A general climate of violence forced thousands of Hondurans to flee the country. Women, migrants, internally displaced people, human rights defenders – especially lesbian, gay, bisexual, transgender and intersex (LGBTI) people as well as environmental and land activists – were particularly targeted with violence. A weak criminal justice system contributed to a climate of impunity.
The government assigned several public security tasks to units made up of officers with military training in an attempt to tackle violence, corruption and organized crime. The Inter-American Commission on Human Rights (IACHR) raised concerns about the military carrying out public security operations, including use of excessive force. The presence of military corps on Indigenous territories contributed to social unrest. Over 100 high-ranking police officers were dismissed in a move to purge security forces accused of being infiltrated by organized crime.
Refugees’ and migrants’ rights
Widespread violence across the country forced many to flee – mostly women, children, youth and LGBTI people. People perceived by criminal gangs to have refused to comply with their authority or who had witnessed a crime were routinely harassed, attacked and extorted; young people in particular were forced to join criminal gangs.
Deportees forcibly returned from Mexico and the USA continued to face the same life-threatening situations which initially pushed them to leave. In July, an asylum-seeker who had been forcibly returned from Mexico after the rejection of his asylum application was murdered less than three weeks after his return.1
Human rights defenders
Honduras remained one of the most dangerous countries in Latin America for human rights defenders, especially for environmental and land activists. According to the NGO Global Witness, Honduras had the highest number per capita of killings of environmental and land activists in the world.2 Berta Cáceres, leader and co-founder of the Civil Council of Popular and Indigenous Organizations of Honduras (COPINH), was shot dead in her home on 2 March. The Inter-American Commission on Human Rights had granted her precautionary measures since 2009, but the authorities failed to implement effective measures to protect her. Along with other COPINH members who protested against the construction of the Agua Zarca dam in the community of Río Blanco, she suffered continued harassment, threats and attacks by state and non-state actors before her death.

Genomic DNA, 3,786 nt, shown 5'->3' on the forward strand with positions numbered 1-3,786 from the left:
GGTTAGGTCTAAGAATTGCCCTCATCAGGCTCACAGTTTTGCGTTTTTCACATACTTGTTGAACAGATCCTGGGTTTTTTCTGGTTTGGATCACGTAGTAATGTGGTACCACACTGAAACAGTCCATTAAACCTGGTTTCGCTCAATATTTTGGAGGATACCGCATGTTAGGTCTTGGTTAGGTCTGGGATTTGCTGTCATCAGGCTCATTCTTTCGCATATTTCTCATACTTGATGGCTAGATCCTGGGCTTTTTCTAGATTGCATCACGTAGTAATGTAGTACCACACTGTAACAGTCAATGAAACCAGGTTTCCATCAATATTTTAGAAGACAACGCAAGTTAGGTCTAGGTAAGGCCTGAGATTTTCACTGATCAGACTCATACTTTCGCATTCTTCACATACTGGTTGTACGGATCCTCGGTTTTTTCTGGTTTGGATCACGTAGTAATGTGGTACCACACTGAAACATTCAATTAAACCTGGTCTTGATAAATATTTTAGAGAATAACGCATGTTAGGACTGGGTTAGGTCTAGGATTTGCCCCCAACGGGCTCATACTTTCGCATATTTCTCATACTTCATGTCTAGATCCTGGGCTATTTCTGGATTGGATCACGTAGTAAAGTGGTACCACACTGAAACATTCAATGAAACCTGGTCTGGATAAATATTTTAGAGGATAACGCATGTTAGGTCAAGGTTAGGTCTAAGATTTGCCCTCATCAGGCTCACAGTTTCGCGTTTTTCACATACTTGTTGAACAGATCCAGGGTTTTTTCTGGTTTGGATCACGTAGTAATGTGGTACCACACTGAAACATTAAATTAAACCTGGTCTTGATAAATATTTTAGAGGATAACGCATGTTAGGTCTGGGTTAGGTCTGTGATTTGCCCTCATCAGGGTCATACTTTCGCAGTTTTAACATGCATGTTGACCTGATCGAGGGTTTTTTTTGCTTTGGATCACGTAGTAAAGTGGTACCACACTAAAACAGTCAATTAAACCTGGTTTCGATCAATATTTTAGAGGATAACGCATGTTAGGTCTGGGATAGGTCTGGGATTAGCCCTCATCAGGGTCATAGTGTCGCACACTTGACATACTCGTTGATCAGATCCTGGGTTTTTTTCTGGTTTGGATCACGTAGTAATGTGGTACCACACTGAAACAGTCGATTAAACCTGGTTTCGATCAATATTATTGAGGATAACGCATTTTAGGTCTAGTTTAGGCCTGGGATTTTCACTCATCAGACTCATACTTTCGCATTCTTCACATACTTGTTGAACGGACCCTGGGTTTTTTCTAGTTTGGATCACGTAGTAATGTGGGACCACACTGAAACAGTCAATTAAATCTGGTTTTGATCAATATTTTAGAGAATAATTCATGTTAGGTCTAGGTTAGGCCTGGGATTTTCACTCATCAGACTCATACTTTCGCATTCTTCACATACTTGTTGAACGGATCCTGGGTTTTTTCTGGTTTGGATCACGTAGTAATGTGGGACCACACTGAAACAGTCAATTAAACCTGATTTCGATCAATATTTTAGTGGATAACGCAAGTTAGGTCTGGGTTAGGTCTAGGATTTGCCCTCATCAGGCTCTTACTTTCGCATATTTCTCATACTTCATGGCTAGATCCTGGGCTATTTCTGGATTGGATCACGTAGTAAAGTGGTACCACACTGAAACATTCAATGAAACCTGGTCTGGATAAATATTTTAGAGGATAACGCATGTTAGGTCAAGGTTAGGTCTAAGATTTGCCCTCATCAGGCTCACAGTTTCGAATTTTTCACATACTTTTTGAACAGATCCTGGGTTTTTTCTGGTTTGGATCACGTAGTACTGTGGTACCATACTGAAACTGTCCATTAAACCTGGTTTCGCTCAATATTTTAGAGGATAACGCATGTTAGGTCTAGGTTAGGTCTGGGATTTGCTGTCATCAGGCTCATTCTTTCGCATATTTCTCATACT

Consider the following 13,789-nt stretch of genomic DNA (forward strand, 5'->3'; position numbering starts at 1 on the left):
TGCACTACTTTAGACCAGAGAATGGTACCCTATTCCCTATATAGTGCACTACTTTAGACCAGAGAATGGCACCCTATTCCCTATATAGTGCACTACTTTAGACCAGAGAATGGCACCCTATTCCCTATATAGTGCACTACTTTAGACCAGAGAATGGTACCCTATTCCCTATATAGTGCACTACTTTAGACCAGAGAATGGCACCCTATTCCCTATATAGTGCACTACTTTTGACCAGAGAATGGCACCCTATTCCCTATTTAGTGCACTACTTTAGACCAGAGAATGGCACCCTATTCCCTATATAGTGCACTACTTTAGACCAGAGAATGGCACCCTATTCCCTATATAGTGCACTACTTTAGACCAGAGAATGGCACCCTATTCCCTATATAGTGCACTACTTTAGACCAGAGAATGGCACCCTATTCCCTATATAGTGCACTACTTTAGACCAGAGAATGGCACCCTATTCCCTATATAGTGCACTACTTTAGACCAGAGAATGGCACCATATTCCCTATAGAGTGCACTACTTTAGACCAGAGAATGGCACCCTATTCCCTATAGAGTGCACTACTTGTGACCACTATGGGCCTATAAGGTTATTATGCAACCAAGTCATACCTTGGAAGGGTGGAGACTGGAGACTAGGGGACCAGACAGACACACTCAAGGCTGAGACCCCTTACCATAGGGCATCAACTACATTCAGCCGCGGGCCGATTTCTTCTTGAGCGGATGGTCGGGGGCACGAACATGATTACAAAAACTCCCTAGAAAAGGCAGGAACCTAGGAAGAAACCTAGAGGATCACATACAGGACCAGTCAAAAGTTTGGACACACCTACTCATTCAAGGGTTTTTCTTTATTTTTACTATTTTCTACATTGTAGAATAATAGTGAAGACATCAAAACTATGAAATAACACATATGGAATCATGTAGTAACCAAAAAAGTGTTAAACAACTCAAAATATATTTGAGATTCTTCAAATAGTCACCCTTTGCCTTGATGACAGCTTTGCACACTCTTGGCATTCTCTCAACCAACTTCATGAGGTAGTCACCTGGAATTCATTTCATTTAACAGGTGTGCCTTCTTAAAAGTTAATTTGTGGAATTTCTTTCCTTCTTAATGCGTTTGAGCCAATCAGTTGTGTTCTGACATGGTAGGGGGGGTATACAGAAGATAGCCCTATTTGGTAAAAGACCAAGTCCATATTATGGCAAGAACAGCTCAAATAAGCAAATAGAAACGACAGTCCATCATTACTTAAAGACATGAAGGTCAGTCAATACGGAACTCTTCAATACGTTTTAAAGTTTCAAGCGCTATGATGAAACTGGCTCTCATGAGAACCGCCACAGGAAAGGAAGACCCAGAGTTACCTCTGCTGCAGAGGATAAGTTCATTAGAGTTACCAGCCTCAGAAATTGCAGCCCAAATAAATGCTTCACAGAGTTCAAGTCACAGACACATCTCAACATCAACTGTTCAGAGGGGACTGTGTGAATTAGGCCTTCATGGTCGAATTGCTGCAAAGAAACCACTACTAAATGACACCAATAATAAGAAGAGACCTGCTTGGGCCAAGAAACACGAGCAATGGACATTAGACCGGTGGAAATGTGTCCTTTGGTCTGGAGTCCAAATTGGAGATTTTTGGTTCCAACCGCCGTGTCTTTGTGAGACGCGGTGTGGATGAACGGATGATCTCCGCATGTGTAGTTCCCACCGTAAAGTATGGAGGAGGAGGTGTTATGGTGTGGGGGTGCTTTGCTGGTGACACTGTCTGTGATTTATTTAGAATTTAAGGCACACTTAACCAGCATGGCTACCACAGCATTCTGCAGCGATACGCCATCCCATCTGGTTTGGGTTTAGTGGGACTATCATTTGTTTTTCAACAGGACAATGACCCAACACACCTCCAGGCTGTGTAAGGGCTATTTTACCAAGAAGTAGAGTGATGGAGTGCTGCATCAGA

On 18 October, José Ángel Flores and Silmer Dionisio George of the Unified Campesino Movement of the Aguán were murdered. Both human rights defenders were shot dead after attending a meeting with several campesino (peasant farmer) people in the Bajo Aguán region, northeastern Honduras. In November, Bertha Oliva, co-ordinator of the Committee of Relatives of the Disappeared in Honduras (COFADEH) was subjected to a smear campaign, aimed at linking her with drug cartels and discrediting her human rights work. COFADEH has a long history of promoting human rights of campesino people in the Bajo Aguan region.
According to the NGO ACI-PARTICIPA, more than 90% of all killings and abuses against human rights defenders remained unpunished.
LGBTI human rights defenders were also particularly targeted with threats and attacks. René Martínez, president of the Sampedrana Gay Community in the city of San Pedro Sula, was found dead on 3 June with his body bearing signs of torture. The Worldwide Movement for Human Rights reported that members of the LGBTI rights group Asociación Arcoiris were victims of 36 security incidents between July 2015 and January 2016, including killings, threats, surveillance and harassment. The military was accused of infiltrating social movements and attacking human rights defenders.
The Law to Protect Human Rights Defenders, Journalists, Social Commentators and Justice Officials had yet to be properly implemented.
Indigenous Peoples’ rights
A lack of resources for institutions responsible for supporting Indigenous Peoples continued to be a concern. Several Indigenous Peoples claimed their rights to consultation and to free, prior and informed consent had been violated in the context of projects to explore and exploit natural resources in their territories. A lack of access to justice for Indigenous Peoples in cases of aggression, including killings, remained a challenge. In addition to Berta Cáceres, one Tolupán Indigenous leader was killed on 21 February; he had been granted precautionary measures by the Inter-American Commission on Human Rights in December 2015. The perpetrators had yet to be brought to justice.
Women were routinely subjected to violence. Between January and June, 227 women were murdered. During the same period, 1,498 attacks and 1,375 incidents of sexual violence against women were recorded. Attacks against women remained widely underreported. The country continued to lack specific mechanisms for collection and disaggregation of data related to the killings of women. Abortion remained a crime in all cases, including when the life and health of a woman were at risk, or when the pregnancy was a result of sexual violence. Emergency contraception continued to be banned.
In February, the National Congress elected 15 new members of the Supreme Court of Justice for the next seven years. Several civil society organizations raised concerns about the selection process, which they said failed to comply with international standards of impartiality, independence and transparency.
Honduras had not yet complied with the resolution of October 2015 of the Inter-American Court of Human Rights in which it found that the rights of four judges dismissed for opposing a coup in 2009 were violated. The judges had yet to be reinstated, and other measures of reparation were still pending.